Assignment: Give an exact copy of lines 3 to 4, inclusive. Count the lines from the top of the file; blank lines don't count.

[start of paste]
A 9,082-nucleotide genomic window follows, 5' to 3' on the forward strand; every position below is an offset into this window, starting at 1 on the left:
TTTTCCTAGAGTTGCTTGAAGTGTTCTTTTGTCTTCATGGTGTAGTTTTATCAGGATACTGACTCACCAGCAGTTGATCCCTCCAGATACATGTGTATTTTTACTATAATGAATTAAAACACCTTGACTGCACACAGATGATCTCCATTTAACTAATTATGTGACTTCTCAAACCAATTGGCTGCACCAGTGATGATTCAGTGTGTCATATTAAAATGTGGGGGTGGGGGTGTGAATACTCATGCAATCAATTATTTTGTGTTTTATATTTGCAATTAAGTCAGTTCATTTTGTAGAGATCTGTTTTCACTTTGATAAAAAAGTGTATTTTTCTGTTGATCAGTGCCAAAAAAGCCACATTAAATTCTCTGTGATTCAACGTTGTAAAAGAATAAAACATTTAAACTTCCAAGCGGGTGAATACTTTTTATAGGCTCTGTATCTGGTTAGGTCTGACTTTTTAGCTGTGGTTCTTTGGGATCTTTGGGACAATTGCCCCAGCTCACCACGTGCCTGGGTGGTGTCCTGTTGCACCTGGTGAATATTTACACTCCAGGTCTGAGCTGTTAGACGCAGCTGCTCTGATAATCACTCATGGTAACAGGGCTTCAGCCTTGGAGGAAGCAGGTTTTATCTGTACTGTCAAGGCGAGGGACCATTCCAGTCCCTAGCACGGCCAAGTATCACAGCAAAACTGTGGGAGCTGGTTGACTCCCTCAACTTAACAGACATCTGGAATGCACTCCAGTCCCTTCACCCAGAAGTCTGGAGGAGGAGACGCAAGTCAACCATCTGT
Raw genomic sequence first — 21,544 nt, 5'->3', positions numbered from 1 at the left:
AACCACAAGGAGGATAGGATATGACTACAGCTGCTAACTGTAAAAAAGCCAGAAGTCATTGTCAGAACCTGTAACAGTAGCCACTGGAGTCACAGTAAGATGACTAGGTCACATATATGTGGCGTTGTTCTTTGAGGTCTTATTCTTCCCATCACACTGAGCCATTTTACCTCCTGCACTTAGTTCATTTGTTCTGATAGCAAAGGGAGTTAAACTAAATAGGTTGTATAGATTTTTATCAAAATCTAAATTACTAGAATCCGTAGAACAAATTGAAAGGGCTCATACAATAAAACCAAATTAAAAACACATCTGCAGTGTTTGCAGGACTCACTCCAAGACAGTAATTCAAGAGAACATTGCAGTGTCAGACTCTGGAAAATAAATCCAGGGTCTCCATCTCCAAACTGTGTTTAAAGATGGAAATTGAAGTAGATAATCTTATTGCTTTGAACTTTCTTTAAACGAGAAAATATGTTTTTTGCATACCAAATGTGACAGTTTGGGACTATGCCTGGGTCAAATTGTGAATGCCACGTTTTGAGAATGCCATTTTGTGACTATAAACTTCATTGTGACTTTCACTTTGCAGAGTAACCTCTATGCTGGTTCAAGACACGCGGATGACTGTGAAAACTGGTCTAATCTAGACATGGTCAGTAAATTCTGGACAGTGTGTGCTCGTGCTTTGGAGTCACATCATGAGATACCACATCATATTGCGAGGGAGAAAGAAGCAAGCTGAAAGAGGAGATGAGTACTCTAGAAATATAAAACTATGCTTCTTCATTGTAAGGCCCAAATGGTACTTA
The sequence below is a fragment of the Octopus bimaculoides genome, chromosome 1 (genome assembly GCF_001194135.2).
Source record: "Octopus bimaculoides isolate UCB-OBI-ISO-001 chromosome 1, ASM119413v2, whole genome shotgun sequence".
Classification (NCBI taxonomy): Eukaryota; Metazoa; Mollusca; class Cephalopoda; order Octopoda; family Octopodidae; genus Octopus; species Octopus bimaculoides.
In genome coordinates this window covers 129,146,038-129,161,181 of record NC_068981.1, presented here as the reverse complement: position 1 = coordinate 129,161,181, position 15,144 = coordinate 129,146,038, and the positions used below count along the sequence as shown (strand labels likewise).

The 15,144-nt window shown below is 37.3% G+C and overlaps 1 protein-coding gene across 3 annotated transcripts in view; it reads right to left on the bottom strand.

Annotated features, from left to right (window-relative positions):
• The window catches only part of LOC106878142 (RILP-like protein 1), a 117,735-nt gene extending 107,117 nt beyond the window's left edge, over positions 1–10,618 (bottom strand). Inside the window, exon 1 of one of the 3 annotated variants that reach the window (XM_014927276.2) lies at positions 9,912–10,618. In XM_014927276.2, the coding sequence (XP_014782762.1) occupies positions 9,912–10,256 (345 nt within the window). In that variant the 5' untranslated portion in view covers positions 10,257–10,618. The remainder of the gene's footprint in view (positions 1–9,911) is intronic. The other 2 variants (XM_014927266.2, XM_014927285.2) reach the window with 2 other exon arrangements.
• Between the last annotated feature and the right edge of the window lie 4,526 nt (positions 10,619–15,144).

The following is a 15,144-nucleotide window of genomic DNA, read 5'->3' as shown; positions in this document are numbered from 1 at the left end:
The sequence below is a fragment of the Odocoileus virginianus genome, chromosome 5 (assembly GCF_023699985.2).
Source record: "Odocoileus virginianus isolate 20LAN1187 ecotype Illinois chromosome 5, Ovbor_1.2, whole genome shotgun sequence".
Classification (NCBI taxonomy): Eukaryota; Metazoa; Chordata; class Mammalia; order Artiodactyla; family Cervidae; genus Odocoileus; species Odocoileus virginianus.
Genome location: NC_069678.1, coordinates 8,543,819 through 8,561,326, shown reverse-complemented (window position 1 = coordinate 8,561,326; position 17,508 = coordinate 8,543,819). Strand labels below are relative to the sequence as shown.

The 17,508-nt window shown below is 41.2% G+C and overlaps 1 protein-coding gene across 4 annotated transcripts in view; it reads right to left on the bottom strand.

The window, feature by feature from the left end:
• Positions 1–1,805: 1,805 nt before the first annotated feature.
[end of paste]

Raw genomic sequence first — 21,544 nt, 5'->3', positions numbered from 1 at the left:
AACCACAAGGAGGATAGGATATGACTACAGCTGCTAACTGTAAAAAAGCCAGAAGTCATTGTCAGAACCTGTAACAGTAGCCACTGGAGTCACAGTAAGATGACTAGGTCACATATATGTGGCGTTGTTCTTTGAGGTCTTATTCTTCCCATCACACTGAGCCATTTTACCTCCTGCACTTAGTTCATTTGTTCTGATAGCAAAGGGAGTTAAACTAAATAGGTTGTATAGATTTTTATCAAAATCTAAATTACTAGAATCCGTAGAACAAATTGAAAGGGCTCATACAATAAAACCAAATTAAAAACACATCTGCAGTGTTTGCAGGACTCACTCCAAGACAGTAATTCAAGAGAACATTGCAGTGTCAGACTCTGGAAAATAAATCCAGGGTCTCCATCTCCAAACTGTGTTTAAAGATGGAAATTGAAGTAGATAATCTTATTGCTTTGAACTTTCTTTAAACGAGAAAATATGTTTTTTGCATACCAAATGTGACAGTTTGGGACTATGCCTGGGTCAAATTGTGAATGCCACGTTTTGAGAATGCCATTTTGTGACTATAAACTTCATTGTGACTTTCACTTTGCAGAGTAACCTCTATGCTGGTTCAAGACACGCGGATGACTGTGAAAACTGGTCTAATCTAGACATGGTCAGTAAATTCTGGACAGTGTGTGCTCGTGCTTTGGAGTCACATCATGAGATACCACATCATATTGCGAGGGAGAAAGAAGCAAGCTGAAAGAGGAGATGAGTACTCTAGAAATATAAAACTATGCTTCTTCATTGTAAGGCCCAAATGGTACTTA